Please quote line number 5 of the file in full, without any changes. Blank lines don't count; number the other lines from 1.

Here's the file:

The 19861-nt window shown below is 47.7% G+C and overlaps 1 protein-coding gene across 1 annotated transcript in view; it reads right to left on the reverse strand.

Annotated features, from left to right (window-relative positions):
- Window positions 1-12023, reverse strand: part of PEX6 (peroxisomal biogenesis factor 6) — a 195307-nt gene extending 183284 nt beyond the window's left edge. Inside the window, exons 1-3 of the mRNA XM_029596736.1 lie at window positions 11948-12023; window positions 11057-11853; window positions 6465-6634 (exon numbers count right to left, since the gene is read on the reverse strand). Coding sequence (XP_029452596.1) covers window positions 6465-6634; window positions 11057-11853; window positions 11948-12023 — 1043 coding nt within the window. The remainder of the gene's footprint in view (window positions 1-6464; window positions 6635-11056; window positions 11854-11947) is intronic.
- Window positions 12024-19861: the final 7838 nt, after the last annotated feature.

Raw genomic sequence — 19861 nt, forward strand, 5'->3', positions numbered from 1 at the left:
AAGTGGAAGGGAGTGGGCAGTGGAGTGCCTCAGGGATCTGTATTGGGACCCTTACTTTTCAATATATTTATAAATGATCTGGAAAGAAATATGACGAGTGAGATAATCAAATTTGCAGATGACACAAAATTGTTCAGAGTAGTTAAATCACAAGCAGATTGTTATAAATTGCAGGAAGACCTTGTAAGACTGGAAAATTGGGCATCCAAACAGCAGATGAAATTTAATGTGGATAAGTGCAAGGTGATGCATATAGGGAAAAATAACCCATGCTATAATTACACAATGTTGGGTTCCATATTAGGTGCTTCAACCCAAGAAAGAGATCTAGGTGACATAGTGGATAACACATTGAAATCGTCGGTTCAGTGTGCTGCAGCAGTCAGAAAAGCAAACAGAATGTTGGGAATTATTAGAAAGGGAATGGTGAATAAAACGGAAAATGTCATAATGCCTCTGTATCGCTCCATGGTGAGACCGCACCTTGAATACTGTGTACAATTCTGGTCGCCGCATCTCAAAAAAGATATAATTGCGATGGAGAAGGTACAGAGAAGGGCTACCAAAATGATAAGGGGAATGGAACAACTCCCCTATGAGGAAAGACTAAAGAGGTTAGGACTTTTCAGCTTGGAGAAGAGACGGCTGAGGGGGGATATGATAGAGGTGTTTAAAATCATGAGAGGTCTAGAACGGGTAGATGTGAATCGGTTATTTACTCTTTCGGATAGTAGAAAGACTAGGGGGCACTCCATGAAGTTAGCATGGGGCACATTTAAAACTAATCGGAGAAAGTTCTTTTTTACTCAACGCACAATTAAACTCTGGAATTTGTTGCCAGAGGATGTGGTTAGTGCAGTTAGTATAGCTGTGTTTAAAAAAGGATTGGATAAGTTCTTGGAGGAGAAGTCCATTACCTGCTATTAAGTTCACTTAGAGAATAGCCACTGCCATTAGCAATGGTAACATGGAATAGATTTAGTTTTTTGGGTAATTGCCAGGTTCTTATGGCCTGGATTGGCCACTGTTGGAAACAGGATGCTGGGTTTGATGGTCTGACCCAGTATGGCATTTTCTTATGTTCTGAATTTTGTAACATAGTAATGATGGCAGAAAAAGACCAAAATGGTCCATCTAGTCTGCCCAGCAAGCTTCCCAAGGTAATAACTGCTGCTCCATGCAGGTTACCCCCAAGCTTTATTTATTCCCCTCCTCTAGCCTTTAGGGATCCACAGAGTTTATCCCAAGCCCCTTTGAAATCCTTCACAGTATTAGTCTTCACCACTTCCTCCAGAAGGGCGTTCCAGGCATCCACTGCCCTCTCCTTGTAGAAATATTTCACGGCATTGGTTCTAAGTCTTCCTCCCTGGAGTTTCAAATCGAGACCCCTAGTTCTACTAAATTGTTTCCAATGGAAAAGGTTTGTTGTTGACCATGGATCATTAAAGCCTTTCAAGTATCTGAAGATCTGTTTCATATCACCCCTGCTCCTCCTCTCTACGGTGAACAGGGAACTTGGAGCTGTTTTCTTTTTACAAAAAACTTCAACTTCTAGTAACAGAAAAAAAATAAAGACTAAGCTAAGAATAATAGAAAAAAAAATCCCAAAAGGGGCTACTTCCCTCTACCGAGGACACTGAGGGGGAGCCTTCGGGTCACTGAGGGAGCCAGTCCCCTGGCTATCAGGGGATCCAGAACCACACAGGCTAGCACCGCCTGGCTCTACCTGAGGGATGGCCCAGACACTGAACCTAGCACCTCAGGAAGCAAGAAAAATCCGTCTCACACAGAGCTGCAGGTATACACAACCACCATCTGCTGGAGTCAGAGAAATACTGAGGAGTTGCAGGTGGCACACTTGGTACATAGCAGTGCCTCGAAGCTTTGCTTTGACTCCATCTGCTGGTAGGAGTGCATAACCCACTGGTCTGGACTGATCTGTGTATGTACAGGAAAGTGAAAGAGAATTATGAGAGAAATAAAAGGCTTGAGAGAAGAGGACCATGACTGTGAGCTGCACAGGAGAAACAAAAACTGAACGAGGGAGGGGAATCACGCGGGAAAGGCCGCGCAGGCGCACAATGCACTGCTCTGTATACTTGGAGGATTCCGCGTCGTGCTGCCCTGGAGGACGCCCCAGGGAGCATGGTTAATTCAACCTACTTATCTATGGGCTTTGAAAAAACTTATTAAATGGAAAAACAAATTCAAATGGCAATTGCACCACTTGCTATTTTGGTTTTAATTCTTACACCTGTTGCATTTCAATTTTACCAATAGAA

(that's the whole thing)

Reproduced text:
Raw genomic sequence — 19861 nt, forward strand, 5'->3', positions numbered from 1 at the left: